By David Cruz
The man who would be Trenton’s next mayor was working the phones today, or perhaps the phones were working him. Council President George Muschal — who said he was staying away from what he called the city hall circus today — is waiting for the legal process to run its course.
“Because You can’t move anything forward. There’s no bills being paid. Just lawsuit after lawsuit coming in and none of the work is being done, leadership, accountability for people coming to work. People make their own hours in the city of Trenton. This is the best place to work. You’re supposed to work 9 to 5, They come at 11, leaving at 1,” Muschal said.
Convicted Friday on corruption charges, Mayor Tony Mack has been out of sight since, choosing not to resign, forcing the Attorney General to go through the judicial process of forcing him out. The AG’s office issued a statement today.
“[We are] seeking forfeiture of public office, permanent disqualification from any further public office and forfeiture of his pension and any retirement benefits,” said Attorney General’s Office Spokesperson Peter Azeltine.
Since his indictment in 2012, Mack has said repeatedly that he would not step down.
“If you knew what I went through to get this job, you wouldn’t step down either,” Mack said in August.
But the process of removing Mack could take anywhere from a couple of days to a couple of weeks because the judge is likely to give him an opportunity to respond to the Attorney General’s motion. How long the court gives Mack to respond is up to the judge. Mack’s attorney did not return our calls seeking comment.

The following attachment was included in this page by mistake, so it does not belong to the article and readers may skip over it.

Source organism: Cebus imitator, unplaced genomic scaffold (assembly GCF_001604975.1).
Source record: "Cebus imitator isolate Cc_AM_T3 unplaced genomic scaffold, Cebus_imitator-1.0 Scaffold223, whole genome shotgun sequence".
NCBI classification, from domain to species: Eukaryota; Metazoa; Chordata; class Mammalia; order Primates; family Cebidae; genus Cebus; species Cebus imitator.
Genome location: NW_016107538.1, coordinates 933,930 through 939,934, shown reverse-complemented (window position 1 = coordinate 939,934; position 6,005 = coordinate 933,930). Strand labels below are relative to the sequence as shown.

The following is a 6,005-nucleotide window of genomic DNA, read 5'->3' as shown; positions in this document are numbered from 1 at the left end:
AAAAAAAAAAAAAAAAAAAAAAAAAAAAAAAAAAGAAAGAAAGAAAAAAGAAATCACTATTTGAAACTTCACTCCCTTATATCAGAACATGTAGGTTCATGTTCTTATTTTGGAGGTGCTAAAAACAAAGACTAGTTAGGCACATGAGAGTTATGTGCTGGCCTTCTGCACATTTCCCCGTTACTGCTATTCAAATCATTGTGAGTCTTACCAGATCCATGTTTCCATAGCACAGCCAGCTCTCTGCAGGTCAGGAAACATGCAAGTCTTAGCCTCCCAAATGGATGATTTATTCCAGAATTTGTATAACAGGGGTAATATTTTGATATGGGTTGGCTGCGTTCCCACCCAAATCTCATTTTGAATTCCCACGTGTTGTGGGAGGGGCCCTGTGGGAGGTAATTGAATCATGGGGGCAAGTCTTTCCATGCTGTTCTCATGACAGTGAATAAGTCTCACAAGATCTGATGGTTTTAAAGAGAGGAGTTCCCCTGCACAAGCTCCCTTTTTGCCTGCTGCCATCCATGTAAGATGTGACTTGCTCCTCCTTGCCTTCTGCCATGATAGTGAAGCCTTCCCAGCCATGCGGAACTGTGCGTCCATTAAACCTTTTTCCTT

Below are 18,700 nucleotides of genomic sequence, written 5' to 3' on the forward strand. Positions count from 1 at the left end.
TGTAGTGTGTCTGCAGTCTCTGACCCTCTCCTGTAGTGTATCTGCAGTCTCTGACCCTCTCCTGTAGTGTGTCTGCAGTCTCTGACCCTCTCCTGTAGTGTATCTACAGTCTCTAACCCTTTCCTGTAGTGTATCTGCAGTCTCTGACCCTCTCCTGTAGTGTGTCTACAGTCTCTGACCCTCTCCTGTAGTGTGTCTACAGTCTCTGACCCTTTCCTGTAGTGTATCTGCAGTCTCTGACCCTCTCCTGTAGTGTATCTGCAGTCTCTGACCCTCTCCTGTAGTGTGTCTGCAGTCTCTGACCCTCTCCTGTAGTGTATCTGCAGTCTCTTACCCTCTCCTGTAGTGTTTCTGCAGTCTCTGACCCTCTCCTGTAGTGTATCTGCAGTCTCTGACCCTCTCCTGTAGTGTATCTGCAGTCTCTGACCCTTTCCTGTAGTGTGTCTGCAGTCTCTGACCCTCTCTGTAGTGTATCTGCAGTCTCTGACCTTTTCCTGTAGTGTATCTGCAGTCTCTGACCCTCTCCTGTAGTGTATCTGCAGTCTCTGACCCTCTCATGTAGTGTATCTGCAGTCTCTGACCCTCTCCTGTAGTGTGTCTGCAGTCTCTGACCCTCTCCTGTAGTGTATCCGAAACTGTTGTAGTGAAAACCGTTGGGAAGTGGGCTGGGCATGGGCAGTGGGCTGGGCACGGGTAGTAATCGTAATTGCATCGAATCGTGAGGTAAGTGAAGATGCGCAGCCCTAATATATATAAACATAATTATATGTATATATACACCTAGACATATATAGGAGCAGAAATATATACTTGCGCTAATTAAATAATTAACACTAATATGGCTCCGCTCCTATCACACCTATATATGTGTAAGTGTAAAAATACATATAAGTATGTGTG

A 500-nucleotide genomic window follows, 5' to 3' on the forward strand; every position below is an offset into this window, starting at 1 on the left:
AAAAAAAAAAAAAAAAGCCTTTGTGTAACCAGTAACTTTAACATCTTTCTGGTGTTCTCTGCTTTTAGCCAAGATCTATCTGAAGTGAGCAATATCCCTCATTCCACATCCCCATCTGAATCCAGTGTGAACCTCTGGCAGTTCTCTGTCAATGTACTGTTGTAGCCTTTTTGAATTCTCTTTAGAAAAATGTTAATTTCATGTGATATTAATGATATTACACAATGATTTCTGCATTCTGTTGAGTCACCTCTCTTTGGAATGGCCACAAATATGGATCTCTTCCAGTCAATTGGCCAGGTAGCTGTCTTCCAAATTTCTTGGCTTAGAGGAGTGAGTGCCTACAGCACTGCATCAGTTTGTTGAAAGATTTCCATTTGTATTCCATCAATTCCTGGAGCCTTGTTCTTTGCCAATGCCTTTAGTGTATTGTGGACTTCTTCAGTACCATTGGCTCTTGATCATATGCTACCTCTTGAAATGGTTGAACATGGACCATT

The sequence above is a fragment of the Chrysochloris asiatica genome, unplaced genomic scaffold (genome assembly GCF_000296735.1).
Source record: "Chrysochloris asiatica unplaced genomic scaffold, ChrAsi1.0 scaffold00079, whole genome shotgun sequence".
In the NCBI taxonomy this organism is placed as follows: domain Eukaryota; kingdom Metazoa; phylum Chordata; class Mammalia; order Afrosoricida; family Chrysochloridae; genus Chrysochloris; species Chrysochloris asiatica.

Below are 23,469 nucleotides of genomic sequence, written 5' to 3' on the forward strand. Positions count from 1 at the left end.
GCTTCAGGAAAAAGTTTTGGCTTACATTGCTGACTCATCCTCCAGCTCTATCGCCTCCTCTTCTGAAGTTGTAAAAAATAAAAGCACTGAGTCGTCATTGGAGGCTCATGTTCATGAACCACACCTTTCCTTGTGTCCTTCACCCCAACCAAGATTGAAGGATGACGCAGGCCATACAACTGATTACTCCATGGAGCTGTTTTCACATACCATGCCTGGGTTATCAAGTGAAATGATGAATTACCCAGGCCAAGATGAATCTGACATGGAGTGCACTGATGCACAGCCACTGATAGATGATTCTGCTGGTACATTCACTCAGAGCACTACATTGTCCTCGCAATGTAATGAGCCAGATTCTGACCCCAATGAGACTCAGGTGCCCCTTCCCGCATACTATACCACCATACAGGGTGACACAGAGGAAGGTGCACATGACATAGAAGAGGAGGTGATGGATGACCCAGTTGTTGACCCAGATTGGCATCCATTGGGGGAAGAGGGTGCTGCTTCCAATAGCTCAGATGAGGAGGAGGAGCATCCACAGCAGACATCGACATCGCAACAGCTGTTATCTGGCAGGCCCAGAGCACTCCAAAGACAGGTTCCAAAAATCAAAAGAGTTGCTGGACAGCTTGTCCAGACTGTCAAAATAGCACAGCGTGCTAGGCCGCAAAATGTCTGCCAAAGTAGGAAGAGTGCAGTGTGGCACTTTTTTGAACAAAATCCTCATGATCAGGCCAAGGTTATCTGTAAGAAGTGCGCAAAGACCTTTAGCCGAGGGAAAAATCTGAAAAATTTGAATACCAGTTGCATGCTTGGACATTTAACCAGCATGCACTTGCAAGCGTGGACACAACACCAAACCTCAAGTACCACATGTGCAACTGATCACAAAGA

Meanwhile, on the Trenton street, there were mixed feelings about the mayor and his time in city hall.
“Sometimes, you can’t always believe what you hear, what you see and what you read. You can’t always believe that,” said Trenton resident Michael Harris.
“He might be stubborn and say, ‘I’m not gonna give up the job and then they have to go through the courts and all that; that’s a waste of time for the city,” said Trenton resident Wesley Pennoh.
“Well, I think that he got what he deserved; because if you’re stealing like that then you should get punished,” said Aubrey Rice of Trenton.
“You know the media really convicted Tony Mack because I don’t think he was guilty,” said Paul Smith of Trenton.
Muschal used to be a Mack supporter. When asked what changed, Muschal said, “Greed. He lost the honesty, integrity, the loyalty to the people who put him in.”
Mayor Mack could end this stalemate by tendering a letter of resignation. But, as Councilman Muschal put it, what’s good for Tony Mack is not always what’s good for Trenton. Meanwhile, the residents of this city are forced to wait again — for something positive to happen.